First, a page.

Category: Media, Events & News
June 16, 2017
Recently, Theresa Loe interviewed me about our experiences moving and changing our garden from the city to the country for her award-winning Living Homegrown garden podcast. And, boy did we have a good time chatting. Laughter is a good thing!
We couldn’t cover all the reasons we moved or all of the things we love about our new, unique property, but we did go deep on some diverse subjects like living gently on the planet near a protected estuary. We covered the challenges of getting chickens in a wildlife zone. And, we dug into the importance of topsoil and how to deal with not having much of it. We chatted about what we did to prepare to move our old garden, what we lost along the way, and what we’re learning from gardening in straw bale for the first time. Theresa and I had a great time discussing our beautiful new property that offers so many positive features, and we managed to laugh a lot at the many challenges we’ve faced in just barely a year living here.
As I prepared for our interview, I gave a lot of consideration to everything that’s transpired in our lives over the last year and our time preparing to make a move here. My biggest takeaway from this meditation and my talk with Theresa:
When something isn’t working,
be ready to punt and try something new.
I’ve always told others I believe that fail is the worst of the four-letter F-words. Really, I don’t believe in failure unless you completely give up and do nothing more. And who does that? Life is a journey that we travel on a winding path of discovery. We live; we learn. When something doesn’t turn out as you expected or hoped, life just becomes something different, takes a turn. That’s life! And sometimes what’s different and unexpected is actually better than what we’d set out to have happen in the first place!
With each newbie frustration I encounter here — and believe me there are a lot of them on this new property — I try to take a deep breath and live the lessons I teach my garden coaching clients:
Give yourself a break.
Never give up.
Nature will do fine if you don’t try to tame it all.
Landscape fabric sucks.
Less lawn is good; more meadows are better.
Plants will die, but loss can be an opportunity.
Take the time to stop working and find joy in the small things — like a frog at your front door or seeing your elderly mother tending her potatoes or harvesting all of the three peas the bunnies and birds didn’t devour. Or just jump up and down in triumph when you finally finish digging a planting hole in rock-hard clay muddled with a quarry-worth of pebbles and boulders.
Have a listen and laugh with us!
May 15, 2017
Garden Mentors is offering a fun assortment of free spring gardening events to choose from in the greater Seattle area this season — and beyond. One is part of an on-going series. Hopefully, one (or more) of these talks is perfect for you and your gardening family. Remember: they’re all free!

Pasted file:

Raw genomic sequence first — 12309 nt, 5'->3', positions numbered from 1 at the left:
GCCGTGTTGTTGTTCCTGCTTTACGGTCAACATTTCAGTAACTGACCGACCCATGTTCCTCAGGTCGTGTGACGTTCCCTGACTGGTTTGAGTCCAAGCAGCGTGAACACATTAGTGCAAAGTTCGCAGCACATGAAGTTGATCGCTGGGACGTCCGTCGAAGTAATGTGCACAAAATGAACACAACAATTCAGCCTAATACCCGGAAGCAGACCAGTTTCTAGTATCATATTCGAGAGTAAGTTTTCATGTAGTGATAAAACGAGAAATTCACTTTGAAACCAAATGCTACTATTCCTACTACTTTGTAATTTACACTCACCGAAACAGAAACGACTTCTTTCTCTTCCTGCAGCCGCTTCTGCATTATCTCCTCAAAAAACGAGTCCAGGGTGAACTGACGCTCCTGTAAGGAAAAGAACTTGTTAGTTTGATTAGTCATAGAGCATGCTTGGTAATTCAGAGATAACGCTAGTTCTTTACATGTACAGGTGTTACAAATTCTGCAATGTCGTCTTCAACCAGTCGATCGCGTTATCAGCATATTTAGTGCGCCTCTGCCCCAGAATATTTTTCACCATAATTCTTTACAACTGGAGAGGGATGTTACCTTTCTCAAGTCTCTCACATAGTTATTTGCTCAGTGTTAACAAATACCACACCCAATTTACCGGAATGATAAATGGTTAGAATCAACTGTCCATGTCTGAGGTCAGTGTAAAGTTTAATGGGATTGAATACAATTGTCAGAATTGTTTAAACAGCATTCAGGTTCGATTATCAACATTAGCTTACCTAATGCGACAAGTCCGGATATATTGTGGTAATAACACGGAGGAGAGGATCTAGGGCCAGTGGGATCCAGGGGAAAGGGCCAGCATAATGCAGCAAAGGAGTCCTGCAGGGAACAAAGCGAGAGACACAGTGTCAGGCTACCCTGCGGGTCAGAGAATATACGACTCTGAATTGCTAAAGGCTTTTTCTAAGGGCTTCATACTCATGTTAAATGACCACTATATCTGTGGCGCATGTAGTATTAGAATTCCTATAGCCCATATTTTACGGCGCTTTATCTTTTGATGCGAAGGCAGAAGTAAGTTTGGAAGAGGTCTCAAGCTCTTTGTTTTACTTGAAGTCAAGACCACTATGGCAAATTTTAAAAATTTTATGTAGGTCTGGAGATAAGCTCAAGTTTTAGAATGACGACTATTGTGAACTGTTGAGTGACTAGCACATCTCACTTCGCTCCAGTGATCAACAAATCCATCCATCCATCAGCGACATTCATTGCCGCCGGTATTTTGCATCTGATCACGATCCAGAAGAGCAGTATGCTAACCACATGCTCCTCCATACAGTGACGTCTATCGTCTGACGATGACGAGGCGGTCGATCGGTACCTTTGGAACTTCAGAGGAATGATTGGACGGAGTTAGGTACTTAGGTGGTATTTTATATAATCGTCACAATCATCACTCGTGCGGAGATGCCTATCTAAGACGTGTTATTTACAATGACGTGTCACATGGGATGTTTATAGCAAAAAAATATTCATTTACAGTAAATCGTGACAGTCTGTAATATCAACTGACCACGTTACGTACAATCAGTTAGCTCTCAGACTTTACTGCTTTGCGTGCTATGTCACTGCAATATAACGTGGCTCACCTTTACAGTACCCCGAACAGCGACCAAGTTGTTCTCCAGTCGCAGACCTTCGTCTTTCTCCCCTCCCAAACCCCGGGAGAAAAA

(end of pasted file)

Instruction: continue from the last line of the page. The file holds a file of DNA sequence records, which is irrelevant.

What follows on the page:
Free Guided Nature Walks
On Mother’s Day, I (Robin) lead the first in a series of free Breazeale Interpretive Center upland trail native plant walks. Teaching a young mother and her two vivacious sons about this beautiful part of Mother Earth was perhaps the most rewarding thing I could have done for Mother’s Day. And, I even took my own mom out to lunch after planting a new tree for her. I hadn’t planned to give this walk on Mother’s Day. I had simply picked what worked for my calendar when scheduling. What a happy accident!
I’ll be repeating this guided walk each month through September (and maybe beyond if there’s interest). They’re always free. The loop trail is relatively easy. Part of it is even wheelchair accessible. Here’s the schedule if you’d like to plan a trip to join me:
Sunday, June 11, 2017, 10am-11am
Sunday, July 16, 2017, 10am-11am
Sunday, August 13, 2017, 10am-11am
Sunday, September 10, 2017, 10am-11am
Want to join me for a hands-on gardening training? This special program will cost less than a garden coaching session with me! And, in addition to learning hands-on, you might take home a great door prize like favorite gardening tools, perennials or even fancy decor!
Sign up for our newsletter & you’ll be among the first to be notified when enrollment begins for this special, limited attendance event happening in early fall in the beautiful Skagit Valley.
Free Hummingbird Gardening Seminar
My eye-candy presentations on gardening for hummingbirds is hands-down my most popular talk. If you haven’t had a chance to enjoy it, or if you really want to drool over all those gorgeous blooms for every day of the year again, or if you have always wanted to see baby hummingbirds growing up, this is a talk you don’t want to miss. And, yes, it won’t cost you a dime!
Where: Molbaks Nursery in Woodinville, WA
When: Saturday, May 20th at noon
Seminar: Growing a Year Round Hummingbird Habitat Garden
Free Worm Composting for Kids and Families (more…)
February 10, 2017
The Northwest Flower and Garden Show 2017 opens in just a couple of weeks, beginning on February 22nd through February 26, 2017. And, as usual we can’t wait to attend and present during the show. Once again, the speaker line up is stellar, and the sneak peeks of the show garden designs are intriguing. It’s gonna be tasty! (How can it not be with a Taste of Spring theme to guide it?)